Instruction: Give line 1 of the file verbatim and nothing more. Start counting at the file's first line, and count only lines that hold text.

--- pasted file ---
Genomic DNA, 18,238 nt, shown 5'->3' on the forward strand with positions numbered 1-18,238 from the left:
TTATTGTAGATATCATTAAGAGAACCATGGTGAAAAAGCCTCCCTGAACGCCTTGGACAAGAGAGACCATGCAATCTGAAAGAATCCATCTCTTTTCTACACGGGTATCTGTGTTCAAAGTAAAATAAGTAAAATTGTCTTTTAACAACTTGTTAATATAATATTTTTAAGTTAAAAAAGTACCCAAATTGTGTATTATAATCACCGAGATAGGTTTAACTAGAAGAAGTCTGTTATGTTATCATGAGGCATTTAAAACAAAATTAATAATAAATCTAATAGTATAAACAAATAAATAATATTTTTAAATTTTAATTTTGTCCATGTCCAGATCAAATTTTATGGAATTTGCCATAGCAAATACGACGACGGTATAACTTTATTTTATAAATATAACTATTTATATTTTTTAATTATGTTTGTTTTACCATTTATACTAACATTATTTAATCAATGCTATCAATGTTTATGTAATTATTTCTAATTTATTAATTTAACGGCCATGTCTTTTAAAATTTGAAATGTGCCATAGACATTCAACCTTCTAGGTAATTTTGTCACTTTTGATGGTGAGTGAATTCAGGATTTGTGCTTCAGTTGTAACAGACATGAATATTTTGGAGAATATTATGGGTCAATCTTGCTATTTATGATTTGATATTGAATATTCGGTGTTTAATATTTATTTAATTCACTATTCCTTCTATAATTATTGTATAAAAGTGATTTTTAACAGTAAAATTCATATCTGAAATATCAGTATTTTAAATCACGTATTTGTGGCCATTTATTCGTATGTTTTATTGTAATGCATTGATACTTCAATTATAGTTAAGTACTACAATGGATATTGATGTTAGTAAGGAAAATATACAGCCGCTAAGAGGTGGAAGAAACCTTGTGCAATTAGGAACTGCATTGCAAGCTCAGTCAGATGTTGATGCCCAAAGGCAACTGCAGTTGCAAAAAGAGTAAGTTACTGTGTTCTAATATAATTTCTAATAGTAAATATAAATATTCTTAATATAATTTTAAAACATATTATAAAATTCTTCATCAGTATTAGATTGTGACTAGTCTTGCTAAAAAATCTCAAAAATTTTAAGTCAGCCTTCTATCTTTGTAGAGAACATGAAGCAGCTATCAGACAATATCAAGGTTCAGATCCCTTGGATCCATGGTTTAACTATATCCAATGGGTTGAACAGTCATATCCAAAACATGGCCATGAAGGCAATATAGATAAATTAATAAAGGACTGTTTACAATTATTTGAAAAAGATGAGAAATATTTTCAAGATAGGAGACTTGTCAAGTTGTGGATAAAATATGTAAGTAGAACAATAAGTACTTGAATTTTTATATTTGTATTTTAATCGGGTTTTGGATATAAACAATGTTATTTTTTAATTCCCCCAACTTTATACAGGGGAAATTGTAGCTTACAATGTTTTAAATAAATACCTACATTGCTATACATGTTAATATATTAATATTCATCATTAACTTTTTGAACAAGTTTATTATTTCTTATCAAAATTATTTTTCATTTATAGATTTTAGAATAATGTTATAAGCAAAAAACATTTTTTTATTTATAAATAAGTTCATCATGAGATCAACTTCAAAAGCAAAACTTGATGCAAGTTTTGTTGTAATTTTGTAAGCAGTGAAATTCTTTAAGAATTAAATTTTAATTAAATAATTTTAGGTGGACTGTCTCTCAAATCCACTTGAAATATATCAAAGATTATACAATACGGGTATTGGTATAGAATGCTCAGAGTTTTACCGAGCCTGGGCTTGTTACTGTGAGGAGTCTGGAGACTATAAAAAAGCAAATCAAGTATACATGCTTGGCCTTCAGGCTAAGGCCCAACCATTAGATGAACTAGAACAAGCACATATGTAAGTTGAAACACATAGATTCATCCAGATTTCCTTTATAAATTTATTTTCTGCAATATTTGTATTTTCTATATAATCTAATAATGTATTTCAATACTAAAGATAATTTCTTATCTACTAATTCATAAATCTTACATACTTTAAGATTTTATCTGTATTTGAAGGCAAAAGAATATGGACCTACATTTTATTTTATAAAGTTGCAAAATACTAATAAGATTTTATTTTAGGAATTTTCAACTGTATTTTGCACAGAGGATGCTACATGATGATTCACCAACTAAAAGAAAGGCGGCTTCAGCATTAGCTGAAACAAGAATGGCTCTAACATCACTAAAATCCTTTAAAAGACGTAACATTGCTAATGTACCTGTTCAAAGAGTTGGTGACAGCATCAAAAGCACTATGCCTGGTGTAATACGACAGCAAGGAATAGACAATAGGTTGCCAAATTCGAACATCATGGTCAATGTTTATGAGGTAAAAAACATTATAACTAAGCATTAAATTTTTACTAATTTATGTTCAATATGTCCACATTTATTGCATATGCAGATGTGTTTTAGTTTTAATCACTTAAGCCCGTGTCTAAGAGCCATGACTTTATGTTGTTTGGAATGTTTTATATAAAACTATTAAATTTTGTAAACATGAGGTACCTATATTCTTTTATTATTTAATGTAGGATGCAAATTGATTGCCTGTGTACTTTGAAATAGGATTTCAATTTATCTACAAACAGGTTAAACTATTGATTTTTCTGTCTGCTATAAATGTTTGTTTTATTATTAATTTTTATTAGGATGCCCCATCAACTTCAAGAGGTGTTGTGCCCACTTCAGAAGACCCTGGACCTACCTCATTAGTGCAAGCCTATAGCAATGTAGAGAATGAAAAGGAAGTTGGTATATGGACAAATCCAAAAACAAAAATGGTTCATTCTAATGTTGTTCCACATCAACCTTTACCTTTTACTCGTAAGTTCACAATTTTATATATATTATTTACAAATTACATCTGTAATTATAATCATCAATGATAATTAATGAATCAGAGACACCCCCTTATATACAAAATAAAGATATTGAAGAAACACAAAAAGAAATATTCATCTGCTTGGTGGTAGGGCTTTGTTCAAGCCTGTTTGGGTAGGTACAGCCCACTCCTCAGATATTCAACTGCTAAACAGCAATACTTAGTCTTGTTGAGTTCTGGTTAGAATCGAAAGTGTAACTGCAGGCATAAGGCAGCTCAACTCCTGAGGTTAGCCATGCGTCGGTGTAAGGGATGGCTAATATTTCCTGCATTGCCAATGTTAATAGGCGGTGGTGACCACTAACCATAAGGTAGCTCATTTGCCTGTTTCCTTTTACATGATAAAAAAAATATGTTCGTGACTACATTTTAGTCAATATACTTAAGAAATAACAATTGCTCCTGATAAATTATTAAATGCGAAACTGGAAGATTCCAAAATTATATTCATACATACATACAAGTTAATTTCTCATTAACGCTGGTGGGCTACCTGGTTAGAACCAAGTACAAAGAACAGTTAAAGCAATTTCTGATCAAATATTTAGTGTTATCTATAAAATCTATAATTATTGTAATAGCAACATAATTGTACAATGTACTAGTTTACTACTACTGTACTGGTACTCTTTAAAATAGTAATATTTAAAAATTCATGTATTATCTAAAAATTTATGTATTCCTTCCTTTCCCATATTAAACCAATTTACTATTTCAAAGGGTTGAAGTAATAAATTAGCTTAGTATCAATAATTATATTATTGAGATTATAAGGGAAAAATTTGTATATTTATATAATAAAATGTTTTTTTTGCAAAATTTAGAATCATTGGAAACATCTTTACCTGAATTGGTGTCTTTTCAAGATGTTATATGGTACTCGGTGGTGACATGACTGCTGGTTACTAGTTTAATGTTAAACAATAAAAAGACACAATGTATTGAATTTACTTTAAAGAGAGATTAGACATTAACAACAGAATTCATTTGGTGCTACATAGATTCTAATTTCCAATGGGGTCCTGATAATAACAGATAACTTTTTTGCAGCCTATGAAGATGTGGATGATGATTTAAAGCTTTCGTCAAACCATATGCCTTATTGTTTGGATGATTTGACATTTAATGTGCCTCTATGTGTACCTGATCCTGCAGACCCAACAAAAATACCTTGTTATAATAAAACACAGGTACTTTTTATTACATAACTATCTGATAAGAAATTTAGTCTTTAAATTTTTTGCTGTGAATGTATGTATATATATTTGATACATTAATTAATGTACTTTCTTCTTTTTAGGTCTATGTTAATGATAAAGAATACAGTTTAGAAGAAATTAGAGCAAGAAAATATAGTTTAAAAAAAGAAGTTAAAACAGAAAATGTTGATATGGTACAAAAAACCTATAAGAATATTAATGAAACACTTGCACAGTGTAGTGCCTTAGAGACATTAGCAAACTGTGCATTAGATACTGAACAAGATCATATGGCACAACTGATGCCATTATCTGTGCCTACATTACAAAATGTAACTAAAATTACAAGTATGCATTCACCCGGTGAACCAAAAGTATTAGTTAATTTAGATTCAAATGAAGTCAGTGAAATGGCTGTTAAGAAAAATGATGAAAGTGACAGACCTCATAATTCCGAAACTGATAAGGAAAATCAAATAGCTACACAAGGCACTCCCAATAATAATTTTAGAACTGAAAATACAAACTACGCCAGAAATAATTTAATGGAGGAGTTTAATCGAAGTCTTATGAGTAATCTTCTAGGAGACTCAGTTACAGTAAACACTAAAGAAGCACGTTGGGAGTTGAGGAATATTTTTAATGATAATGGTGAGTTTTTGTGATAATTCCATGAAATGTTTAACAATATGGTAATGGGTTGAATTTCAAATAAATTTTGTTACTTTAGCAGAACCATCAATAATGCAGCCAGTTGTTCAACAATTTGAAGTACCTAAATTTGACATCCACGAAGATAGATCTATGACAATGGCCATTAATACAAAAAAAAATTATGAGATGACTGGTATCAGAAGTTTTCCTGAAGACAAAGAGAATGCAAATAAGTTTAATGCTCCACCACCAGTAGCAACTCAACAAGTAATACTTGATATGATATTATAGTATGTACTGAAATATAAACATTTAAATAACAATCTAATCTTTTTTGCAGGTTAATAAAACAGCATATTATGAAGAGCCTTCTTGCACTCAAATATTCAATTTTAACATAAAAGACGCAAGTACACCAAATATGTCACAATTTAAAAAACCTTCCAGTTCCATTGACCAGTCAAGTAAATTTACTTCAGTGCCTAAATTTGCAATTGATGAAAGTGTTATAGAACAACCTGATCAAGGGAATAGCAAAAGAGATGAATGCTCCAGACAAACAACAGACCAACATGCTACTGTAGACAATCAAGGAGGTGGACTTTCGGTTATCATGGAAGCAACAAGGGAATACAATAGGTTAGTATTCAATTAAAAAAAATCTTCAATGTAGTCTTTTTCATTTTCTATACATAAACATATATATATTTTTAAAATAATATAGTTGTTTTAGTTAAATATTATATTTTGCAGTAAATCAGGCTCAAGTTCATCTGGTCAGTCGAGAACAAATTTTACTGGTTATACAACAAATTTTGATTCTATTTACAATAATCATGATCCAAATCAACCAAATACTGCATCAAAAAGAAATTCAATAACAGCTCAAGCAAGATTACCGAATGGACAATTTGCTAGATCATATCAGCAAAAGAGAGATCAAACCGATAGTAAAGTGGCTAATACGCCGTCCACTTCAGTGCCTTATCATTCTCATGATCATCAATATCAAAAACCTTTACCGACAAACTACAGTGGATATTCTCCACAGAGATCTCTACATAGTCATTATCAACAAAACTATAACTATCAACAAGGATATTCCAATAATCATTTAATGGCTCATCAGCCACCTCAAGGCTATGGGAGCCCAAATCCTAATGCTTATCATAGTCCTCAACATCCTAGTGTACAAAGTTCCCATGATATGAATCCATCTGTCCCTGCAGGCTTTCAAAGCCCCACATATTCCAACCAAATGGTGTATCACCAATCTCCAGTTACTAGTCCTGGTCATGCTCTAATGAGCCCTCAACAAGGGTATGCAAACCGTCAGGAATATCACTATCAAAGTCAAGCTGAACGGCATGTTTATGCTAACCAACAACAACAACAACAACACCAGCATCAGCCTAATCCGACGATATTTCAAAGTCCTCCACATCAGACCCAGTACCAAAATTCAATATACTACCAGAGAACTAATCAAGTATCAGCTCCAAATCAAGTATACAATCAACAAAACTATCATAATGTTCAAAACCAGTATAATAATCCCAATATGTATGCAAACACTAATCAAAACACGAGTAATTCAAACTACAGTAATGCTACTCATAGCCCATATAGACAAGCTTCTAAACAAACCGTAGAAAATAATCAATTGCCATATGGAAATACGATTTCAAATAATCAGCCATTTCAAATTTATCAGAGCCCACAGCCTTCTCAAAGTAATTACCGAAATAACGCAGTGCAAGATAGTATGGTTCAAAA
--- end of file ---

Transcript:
Genomic DNA, 18,238 nt, shown 5'->3' on the forward strand with positions numbered 1-18,238 from the left: